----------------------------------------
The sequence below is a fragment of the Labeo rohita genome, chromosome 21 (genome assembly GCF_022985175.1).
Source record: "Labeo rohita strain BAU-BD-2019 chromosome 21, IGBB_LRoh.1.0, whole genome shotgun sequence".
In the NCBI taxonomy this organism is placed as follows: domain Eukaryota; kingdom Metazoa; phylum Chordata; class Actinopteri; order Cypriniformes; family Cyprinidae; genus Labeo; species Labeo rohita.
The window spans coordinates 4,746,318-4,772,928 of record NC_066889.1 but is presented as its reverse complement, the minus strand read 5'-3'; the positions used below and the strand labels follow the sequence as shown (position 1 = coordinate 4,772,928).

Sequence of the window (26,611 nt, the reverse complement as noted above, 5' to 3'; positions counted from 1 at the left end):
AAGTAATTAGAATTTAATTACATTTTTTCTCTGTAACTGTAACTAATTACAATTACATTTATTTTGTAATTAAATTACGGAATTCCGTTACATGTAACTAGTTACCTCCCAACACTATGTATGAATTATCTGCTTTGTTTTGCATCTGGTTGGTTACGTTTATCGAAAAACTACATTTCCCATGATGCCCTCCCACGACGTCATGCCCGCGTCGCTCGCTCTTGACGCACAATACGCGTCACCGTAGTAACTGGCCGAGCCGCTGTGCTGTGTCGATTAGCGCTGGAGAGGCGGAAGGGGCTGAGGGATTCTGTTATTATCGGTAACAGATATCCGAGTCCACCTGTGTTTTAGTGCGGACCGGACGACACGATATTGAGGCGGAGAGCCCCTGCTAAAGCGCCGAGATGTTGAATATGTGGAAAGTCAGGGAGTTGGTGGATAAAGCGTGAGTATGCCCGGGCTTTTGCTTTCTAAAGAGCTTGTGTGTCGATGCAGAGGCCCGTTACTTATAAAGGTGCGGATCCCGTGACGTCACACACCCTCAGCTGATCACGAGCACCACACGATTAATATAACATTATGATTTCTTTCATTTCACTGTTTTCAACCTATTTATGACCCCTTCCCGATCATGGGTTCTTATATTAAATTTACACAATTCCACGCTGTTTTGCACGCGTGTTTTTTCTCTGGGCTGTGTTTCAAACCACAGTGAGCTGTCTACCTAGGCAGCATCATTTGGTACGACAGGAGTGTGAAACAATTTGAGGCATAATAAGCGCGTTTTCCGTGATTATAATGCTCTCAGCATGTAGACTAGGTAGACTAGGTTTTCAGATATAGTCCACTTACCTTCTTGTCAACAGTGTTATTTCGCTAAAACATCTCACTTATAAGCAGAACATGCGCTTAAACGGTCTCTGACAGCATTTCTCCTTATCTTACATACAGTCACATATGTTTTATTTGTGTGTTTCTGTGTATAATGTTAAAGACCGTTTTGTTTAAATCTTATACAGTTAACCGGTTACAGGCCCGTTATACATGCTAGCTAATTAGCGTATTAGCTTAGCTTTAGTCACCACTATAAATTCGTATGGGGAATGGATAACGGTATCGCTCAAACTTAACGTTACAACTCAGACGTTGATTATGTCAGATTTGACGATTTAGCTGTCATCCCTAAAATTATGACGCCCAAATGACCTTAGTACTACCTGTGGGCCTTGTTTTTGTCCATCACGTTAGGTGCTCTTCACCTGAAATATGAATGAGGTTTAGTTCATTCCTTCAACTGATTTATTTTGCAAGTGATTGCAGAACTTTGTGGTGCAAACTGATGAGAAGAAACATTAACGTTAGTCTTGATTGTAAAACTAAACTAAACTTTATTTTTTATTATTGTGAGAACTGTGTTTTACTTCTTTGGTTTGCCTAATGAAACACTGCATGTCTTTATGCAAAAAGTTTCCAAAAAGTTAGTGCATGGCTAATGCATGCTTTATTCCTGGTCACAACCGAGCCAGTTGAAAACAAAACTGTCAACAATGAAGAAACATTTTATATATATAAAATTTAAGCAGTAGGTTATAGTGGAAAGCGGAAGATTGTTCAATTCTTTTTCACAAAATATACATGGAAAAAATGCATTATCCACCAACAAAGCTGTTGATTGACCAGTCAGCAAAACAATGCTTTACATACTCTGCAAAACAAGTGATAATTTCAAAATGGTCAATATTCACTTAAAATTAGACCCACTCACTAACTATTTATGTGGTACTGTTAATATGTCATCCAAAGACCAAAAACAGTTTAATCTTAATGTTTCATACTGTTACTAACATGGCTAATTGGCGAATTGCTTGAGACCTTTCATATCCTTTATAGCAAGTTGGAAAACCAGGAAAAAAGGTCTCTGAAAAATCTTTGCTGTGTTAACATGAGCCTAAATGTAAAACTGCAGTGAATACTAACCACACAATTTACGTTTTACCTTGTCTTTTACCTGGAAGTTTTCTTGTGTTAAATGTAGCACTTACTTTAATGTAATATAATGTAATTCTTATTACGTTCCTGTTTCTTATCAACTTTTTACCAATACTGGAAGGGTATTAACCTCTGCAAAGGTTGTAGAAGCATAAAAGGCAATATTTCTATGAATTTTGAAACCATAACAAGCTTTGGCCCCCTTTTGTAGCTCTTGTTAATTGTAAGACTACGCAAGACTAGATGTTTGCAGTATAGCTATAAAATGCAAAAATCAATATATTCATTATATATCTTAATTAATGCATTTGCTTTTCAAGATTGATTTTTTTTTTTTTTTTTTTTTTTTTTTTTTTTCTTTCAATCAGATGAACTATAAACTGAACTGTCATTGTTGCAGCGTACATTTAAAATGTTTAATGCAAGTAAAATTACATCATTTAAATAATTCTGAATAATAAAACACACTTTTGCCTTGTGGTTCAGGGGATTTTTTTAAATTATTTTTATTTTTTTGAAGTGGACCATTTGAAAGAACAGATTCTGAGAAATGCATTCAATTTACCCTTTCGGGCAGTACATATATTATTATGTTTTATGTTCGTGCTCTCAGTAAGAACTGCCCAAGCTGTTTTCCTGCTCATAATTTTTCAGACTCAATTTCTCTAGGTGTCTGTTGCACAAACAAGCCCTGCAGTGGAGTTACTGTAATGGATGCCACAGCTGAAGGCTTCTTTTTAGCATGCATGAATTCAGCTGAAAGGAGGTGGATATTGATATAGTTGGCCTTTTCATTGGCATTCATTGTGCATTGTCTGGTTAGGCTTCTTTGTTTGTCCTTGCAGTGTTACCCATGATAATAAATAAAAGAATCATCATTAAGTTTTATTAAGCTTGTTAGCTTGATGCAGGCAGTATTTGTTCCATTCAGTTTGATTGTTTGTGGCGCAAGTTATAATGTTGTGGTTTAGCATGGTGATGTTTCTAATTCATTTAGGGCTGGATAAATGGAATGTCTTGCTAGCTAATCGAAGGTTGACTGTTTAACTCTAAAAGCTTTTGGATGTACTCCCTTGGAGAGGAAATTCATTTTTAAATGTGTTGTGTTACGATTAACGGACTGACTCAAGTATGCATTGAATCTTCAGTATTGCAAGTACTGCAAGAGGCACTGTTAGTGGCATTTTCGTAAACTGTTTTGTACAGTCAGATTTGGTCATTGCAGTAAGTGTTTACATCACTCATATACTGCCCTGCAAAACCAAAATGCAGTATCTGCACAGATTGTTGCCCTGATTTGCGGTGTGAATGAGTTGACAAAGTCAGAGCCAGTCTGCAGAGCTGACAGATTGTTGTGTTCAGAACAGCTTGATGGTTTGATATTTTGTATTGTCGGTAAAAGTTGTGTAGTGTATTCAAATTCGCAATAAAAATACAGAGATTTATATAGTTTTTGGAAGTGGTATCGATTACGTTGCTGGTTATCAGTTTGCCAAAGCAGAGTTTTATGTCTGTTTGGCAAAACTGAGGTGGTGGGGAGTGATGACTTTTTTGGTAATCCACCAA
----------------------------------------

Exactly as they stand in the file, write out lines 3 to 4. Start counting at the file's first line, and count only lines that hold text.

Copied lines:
In the NCBI taxonomy this organism is placed as follows: domain Eukaryota; kingdom Metazoa; phylum Chordata; class Actinopteri; order Cypriniformes; family Cyprinidae; genus Labeo; species Labeo rohita.
The window spans coordinates 4,746,318-4,772,928 of record NC_066889.1 but is presented as its reverse complement, the minus strand read 5'-3'; the positions used below and the strand labels follow the sequence as shown (position 1 = coordinate 4,772,928).